The thing with snow is that it returns.
The lull between storms is a deceptive deflection, designed to convince poor saps to free their spaces of obstruction, only to be filled once more by the following morning.
Snow makes a mockery of the power of civilization.
It chokes arteries of transport, smothers buildings, deftly eliminates power lines and pipe lines.
As I move with my flashlight through objects rendered useless in the absence of electricity, I am reminded again of the razor edge we live on here.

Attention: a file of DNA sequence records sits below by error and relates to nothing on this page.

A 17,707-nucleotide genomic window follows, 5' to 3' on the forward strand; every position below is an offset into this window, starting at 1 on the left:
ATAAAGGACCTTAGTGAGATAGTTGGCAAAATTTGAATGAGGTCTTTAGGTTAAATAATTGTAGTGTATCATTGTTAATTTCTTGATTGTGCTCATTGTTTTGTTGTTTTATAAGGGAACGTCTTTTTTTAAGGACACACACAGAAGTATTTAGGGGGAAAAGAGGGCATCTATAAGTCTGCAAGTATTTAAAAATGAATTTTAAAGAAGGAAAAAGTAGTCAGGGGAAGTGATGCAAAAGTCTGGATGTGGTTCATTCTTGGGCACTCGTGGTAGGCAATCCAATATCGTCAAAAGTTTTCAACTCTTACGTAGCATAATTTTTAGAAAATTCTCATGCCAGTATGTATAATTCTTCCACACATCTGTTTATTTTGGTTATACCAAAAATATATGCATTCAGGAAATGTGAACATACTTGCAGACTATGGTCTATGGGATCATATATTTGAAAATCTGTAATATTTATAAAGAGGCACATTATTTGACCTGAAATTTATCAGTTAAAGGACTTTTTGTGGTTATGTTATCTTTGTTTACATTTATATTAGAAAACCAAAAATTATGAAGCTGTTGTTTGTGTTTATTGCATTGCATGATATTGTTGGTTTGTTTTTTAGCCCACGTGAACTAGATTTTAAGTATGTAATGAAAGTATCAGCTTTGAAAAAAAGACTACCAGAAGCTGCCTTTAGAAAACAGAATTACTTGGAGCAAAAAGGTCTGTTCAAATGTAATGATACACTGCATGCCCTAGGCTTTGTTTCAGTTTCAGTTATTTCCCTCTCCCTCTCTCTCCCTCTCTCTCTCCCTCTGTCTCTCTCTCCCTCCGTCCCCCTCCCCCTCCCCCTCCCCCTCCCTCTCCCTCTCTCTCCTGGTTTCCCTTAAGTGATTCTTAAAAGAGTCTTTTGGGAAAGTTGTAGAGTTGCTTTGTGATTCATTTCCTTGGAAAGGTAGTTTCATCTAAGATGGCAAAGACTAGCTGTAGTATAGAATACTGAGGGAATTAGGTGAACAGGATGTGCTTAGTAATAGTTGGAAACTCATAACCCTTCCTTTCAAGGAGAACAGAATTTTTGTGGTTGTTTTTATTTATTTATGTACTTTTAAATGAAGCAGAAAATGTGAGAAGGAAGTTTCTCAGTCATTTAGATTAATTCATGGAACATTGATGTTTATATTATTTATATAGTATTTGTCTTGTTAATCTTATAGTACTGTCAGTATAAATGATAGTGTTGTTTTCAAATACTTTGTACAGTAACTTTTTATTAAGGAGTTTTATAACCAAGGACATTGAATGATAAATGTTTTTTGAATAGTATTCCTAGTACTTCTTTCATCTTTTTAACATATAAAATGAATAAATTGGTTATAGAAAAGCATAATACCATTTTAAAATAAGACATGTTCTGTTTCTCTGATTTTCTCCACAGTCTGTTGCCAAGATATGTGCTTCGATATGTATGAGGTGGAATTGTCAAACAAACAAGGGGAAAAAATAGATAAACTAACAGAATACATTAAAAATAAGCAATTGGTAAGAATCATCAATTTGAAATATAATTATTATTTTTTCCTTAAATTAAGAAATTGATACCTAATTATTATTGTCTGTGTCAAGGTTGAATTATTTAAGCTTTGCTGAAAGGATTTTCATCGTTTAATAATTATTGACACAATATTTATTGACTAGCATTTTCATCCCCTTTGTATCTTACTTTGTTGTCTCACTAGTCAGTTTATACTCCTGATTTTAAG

We live by the grace or the indifference of the land around us.
It is so frighteningly simple to pass from comfort to fear.
A night was all it took this time.
A single night’s worth of snow is beautiful, overwhelming, and deadly.
There have been injuries, potentially fatalities, although we will not know all of them until the weather is fully past.
I value this reminder.
I write of the importance of remembering the weather when writing not because I am a deranged meteorologist.
I write of the importance of weather because the winter lurks always in the background of these places, the burning drive beneath the skin.
For better or for worse, the land I live in has shaped my thoughts and ideas.
To see my version of the razor’s edge, you can read my fantasy novel, The Guests of Honor, which is available here.